Wednesday, September 29, 2010

Two deaths from 1923

On September 29, 1923, 44-year-old Annie Allison of Brooklyn died at the office of chiropractor Henry Lee Mottard, who practiced under the name of Dr. Henry L. Green. Mottard alleged that Annie had died after an accidental fall down an elevator shaft at the premises. However, Annie's death certificate, signed by another physician, attributed her death to chronic cardiac nephritis.

In the wake of the autopsy's preliminary findings, Mottard was arrested on suspicion of homicide. The autopsy had shown no broken bones or other injuries consistent with a fatal fall, and therefore showed that Mottard had lied about the circumstances of Annie's death. Police, who were investigating Mottard for his suspected involvement in a kidnap/adoption scheme, were suspicious and had Annie exhumed. It was revealed that she had died from an abortion.

A Grand Jury questioned Dr. Norris, who had performed the autopsy; one of Annie's friends; the undertaker who buried Annie; Annie's brother; and the owner of the building where Annie had supposedly fallen to her death.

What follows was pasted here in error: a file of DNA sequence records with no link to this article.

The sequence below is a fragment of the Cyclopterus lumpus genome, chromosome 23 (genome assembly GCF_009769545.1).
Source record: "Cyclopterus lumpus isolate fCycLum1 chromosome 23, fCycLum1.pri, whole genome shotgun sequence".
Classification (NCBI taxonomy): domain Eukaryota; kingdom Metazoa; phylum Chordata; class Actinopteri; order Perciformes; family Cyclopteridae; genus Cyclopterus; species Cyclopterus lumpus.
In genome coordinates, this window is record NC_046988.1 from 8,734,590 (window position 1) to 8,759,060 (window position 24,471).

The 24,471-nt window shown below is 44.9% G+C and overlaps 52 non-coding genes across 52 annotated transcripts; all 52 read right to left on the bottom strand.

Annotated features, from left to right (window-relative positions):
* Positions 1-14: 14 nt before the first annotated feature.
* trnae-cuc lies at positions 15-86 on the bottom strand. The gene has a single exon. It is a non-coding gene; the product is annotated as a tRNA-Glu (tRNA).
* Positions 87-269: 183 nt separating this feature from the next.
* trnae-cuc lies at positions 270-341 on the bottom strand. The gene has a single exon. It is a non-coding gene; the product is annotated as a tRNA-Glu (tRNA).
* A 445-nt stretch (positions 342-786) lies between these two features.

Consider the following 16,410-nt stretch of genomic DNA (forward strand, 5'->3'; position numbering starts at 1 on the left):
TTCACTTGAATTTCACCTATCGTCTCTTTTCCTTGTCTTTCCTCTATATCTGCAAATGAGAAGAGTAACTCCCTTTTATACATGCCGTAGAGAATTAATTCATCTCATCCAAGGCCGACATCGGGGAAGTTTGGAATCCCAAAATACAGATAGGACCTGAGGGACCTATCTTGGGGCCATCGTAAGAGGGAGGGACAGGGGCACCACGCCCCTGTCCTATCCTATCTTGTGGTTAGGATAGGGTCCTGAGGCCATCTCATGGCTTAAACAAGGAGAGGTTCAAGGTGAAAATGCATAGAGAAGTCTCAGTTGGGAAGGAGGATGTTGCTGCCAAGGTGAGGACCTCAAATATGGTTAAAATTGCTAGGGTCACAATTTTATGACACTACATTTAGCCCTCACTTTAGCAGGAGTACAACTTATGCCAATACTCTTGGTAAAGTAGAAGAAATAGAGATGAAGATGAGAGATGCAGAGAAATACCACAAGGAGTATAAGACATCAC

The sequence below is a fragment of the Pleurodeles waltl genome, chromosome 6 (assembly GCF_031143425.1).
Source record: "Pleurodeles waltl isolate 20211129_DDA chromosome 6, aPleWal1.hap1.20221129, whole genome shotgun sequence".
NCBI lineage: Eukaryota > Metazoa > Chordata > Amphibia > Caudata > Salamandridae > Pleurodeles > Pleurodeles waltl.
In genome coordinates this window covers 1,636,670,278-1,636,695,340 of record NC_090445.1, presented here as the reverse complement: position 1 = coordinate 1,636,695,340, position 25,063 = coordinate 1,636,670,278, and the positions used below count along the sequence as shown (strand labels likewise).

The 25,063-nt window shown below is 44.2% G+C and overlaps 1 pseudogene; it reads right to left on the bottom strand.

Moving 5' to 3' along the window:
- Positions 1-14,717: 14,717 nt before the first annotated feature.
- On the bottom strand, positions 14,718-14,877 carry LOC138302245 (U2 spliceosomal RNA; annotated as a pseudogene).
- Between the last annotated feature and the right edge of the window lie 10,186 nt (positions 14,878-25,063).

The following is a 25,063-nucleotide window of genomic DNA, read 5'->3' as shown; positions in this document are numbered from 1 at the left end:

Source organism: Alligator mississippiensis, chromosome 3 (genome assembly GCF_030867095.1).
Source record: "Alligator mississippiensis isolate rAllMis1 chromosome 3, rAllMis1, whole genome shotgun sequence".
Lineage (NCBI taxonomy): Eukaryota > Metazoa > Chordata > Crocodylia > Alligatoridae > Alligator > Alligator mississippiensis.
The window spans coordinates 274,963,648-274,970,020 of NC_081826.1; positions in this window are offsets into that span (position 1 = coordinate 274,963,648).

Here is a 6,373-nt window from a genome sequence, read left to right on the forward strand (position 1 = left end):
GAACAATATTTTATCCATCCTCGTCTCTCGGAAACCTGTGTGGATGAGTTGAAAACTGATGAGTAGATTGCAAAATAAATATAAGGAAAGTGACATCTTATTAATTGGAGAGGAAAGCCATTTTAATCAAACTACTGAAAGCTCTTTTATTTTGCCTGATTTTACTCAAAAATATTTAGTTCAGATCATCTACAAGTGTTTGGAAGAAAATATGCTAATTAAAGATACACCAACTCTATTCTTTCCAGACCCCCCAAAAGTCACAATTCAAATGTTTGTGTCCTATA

During the investigation, police searched Mottard's ten-acre farm outside the city for evidence of more bodies after allegations arose that Mottard had also performed an abortion there on a young woman the previous January. Mottard admitted to having performed three abortions in the farmhouse, which was outside Long Island, but denied having performed the fatal one on Annie.

An operating room and a machine gun were found in the 14-room farmhouse. A second homicide case was filed against Mottard by officials of Suffolk County, where the farm was located. They had evidence that one of Mottard's rural abortion patients had suffered the same fate as Annie Allison.

On the very same day that Annie died, 18-year-old Mollie Monilson of Chicago died from complications of a criminal abortion. The person or persons responsible for her death were never identified or brought to justice.

Keep in mind that things that things we take for granted, like antibiotics and blood banks, were still in the future when Ameila died. For more about abortion in this era, see Abortion in the 1920s.

For more on pre-legalization abortion, see The Bad Old Days of Abortion

No comments: